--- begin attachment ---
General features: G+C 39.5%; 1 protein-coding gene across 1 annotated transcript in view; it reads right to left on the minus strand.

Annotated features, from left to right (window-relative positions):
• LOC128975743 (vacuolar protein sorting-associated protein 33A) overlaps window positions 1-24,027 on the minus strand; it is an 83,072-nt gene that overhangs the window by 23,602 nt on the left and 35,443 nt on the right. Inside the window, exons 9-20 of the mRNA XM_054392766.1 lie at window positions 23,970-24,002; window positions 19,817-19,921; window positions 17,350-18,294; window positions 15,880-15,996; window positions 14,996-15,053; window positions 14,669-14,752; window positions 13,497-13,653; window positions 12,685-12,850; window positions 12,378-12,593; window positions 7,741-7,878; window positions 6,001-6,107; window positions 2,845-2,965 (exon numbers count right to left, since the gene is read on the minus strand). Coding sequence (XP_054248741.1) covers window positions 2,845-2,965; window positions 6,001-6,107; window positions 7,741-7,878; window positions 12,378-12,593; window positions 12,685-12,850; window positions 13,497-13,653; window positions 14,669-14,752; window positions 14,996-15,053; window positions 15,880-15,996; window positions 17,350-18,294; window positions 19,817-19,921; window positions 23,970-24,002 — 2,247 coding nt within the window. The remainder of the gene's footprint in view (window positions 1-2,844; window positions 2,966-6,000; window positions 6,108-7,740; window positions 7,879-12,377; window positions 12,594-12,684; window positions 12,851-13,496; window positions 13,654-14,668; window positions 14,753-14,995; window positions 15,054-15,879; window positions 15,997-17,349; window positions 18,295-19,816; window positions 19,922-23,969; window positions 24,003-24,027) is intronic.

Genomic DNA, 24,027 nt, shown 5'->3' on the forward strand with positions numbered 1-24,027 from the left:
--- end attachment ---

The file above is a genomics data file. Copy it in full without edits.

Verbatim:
General features: G+C 39.5%; 1 protein-coding gene across 1 annotated transcript in view; it reads right to left on the minus strand.

Annotated features, from left to right (window-relative positions):
• LOC128975743 (vacuolar protein sorting-associated protein 33A) overlaps window positions 1-24,027 on the minus strand; it is an 83,072-nt gene that overhangs the window by 23,602 nt on the left and 35,443 nt on the right. Inside the window, exons 9-20 of the mRNA XM_054392766.1 lie at window positions 23,970-24,002; window positions 19,817-19,921; window positions 17,350-18,294; window positions 15,880-15,996; window positions 14,996-15,053; window positions 14,669-14,752; window positions 13,497-13,653; window positions 12,685-12,850; window positions 12,378-12,593; window positions 7,741-7,878; window positions 6,001-6,107; window positions 2,845-2,965 (exon numbers count right to left, since the gene is read on the minus strand). Coding sequence (XP_054248741.1) covers window positions 2,845-2,965; window positions 6,001-6,107; window positions 7,741-7,878; window positions 12,378-12,593; window positions 12,685-12,850; window positions 13,497-13,653; window positions 14,669-14,752; window positions 14,996-15,053; window positions 15,880-15,996; window positions 17,350-18,294; window positions 19,817-19,921; window positions 23,970-24,002 — 2,247 coding nt within the window. The remainder of the gene's footprint in view (window positions 1-2,844; window positions 2,966-6,000; window positions 6,108-7,740; window positions 7,879-12,377; window positions 12,594-12,684; window positions 12,851-13,496; window positions 13,654-14,668; window positions 14,753-14,995; window positions 15,054-15,879; window positions 15,997-17,349; window positions 18,295-19,816; window positions 19,922-23,969; window positions 24,003-24,027) is intronic.

Genomic DNA, 24,027 nt, shown 5'->3' on the forward strand with positions numbered 1-24,027 from the left: